3d modeling

3D modeling analyzes how neural networks process information

Creating human-like AI isn’t just about mimicking human behavior – the technology must also be able to process information, or “think”, like humans too if it is to be fully trusted.

New research, published in the journal Patterns and led by the School of Psychology and Neuroscience at the University of Glasgow, uses 3D modeling to analyze how deep neural networks – part of the larger family machine learning – process information, to visualize how their information processing matches that of humans.

It is hoped that this new work will pave the way for the creation of more reliable AI technology that will process information like humans and make errors that we can understand and predict.

One of the challenges still facing the development of AI is how to better understand the process of automatic thought and whether it corresponds to the way humans process information, in order to ensure its exactness. Deep neural networks are often touted as the best current model of human decision-making behavior, matching or even exceeding human performance in certain tasks. However, even deceptively simple visual discrimination tasks can reveal clear inconsistencies and errors in AI models, compared to humans.

Currently, Deep Neural Network technology is used in applications such as facial recognition, and although it is enjoying great success in these areas, scientists still do not fully understand how these networks process information, and therefore when errors can occur.

In this new study, the research team tackled this problem by modeling the visual stimulus given to the Deep Neural Network, transforming it in multiple ways so that they could demonstrate recognition similarity, via the processing of similar information between humans. and the AI ​​model.

Professor Philippe Schyns, lead author of the study and director of the University of Glasgow’s Institute of Neuroscience and Technology, said: “When building AI models that behave ‘like’ humans, for example to recognize a person’s face whenever they see it like a human would, we need to make sure that the AI ​​model uses the same facial information that another human would do to recognize it. If the AI ​​doesn’t, we might get the illusion that the system works just like humans do, but then find out that it goes wrong under new or untested circumstances.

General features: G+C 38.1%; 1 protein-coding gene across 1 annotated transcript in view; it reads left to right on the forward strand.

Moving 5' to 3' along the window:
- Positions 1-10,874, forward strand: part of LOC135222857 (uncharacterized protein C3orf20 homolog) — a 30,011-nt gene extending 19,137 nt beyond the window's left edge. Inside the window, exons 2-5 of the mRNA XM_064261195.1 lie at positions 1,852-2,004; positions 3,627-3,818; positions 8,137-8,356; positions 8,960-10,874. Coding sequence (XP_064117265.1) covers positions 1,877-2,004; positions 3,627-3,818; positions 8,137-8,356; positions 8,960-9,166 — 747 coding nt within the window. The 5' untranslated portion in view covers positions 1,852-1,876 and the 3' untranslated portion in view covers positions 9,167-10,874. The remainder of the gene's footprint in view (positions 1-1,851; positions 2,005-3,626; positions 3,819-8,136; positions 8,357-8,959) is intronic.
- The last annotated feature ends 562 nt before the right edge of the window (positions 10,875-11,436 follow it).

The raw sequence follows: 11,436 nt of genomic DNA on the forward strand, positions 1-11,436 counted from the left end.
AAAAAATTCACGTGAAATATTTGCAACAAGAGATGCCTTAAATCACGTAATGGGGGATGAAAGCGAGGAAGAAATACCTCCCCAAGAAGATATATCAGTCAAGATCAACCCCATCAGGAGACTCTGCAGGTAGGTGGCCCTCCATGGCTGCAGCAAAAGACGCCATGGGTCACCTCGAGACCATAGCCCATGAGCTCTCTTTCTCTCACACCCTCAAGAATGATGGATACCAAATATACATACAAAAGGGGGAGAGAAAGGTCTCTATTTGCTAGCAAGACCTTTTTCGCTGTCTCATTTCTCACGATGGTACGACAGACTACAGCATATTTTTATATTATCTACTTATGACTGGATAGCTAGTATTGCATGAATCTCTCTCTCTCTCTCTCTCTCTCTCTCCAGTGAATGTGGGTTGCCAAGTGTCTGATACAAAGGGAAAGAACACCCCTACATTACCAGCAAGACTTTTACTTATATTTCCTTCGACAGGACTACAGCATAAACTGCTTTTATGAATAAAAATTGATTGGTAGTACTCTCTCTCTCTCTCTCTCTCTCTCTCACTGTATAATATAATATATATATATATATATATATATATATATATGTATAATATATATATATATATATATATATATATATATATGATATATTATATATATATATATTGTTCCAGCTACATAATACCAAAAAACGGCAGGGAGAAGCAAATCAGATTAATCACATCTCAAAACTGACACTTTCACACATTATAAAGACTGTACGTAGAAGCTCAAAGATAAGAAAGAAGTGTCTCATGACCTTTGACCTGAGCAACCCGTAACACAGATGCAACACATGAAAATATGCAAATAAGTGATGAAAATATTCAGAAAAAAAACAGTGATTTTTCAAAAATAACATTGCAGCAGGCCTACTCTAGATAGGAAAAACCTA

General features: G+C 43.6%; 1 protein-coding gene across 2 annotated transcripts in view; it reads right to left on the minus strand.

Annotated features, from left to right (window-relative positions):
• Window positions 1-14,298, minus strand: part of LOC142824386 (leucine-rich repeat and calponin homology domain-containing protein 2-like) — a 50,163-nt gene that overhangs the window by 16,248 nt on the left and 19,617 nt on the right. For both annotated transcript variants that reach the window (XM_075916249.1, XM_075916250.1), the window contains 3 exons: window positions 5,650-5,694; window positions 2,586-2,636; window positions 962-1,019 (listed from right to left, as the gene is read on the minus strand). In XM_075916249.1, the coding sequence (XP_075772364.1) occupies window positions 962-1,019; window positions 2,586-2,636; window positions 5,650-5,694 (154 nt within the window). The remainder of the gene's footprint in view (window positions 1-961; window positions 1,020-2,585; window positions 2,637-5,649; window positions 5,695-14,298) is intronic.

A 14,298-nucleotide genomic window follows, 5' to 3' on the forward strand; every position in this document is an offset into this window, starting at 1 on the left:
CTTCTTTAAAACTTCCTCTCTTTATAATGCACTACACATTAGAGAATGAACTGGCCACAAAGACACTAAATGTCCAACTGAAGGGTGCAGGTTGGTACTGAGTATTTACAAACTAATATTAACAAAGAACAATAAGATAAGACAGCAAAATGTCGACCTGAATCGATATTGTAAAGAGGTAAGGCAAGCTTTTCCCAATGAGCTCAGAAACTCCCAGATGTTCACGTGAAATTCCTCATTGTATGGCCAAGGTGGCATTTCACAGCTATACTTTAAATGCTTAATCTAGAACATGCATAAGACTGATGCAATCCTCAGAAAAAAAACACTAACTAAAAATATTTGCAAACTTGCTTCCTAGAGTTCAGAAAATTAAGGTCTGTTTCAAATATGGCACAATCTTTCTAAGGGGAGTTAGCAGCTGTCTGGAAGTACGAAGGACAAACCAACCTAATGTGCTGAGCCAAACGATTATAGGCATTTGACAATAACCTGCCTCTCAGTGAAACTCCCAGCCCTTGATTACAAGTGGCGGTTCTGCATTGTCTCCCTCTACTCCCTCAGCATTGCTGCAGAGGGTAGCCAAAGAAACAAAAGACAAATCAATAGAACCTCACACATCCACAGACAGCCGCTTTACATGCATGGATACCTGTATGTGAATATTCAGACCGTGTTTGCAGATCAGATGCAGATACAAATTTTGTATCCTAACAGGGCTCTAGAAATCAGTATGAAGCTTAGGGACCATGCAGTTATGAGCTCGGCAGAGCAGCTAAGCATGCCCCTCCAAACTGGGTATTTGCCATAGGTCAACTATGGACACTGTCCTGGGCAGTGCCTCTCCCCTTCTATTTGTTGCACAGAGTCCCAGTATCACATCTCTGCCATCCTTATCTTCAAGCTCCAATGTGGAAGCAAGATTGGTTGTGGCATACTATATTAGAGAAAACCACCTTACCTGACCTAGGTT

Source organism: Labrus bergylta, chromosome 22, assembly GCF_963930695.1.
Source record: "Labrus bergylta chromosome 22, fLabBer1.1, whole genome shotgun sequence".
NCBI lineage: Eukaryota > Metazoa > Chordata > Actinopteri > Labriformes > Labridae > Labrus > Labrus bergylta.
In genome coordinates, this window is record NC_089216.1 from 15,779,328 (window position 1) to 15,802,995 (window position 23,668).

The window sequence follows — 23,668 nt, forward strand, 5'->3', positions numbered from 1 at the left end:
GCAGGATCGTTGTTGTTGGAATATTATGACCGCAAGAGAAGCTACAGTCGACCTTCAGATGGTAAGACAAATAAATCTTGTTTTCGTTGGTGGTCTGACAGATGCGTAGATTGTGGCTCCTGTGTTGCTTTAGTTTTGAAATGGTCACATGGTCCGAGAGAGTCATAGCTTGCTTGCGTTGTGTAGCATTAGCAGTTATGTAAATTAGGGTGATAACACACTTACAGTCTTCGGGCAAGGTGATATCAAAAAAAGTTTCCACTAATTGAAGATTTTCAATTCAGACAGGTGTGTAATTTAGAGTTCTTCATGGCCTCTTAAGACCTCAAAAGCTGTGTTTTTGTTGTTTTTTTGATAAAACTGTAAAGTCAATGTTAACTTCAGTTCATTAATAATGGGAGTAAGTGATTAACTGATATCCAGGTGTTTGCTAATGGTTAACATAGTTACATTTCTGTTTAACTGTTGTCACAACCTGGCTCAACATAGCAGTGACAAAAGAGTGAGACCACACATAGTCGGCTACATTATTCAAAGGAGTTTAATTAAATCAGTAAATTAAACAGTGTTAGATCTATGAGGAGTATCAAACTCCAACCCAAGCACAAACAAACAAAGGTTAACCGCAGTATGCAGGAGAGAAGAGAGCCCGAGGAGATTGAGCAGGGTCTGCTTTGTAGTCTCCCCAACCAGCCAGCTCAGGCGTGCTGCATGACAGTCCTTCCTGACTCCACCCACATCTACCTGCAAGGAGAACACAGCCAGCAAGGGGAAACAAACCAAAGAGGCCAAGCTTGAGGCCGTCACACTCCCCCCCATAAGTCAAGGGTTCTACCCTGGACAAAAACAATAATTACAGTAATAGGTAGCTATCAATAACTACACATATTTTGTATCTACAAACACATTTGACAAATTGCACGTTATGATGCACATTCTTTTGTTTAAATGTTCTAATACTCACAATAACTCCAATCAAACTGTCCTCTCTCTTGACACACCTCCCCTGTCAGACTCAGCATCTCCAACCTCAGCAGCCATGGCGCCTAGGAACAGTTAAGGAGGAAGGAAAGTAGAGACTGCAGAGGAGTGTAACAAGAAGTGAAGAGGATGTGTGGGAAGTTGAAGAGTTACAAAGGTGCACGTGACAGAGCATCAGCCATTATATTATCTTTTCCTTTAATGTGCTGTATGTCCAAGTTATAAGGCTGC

The researchers used a series of editable 3D faces and asked humans to rate the similarity of these randomly generated faces to four familiar identities. They then used this information to test whether the deep neural networks made the same assessments for the same reasons – testing not only whether humans and AI made the same decisions, but also whether they were based on the same information. . Importantly, with their approach, the researchers can visualize these results as 3D faces that determine the behavior of humans and networks. For example, a network that correctly classified 2,000 identities was driven by a heavily caricatured face, showing that it identified faces processing very different facial information than humans.

The researchers hope this work will pave the way for more reliable AI technology that behaves more like humans and makes fewer unpredictable errors.


Daube C, Xu T, Zhan J, et al. Grounding deep neural network predictions of human categorization behavior on comprehensible functional characteristics: the case of facial identity. Grounds. 2021;2(10):100348. doi:10.1016/j.patter.2021.10034

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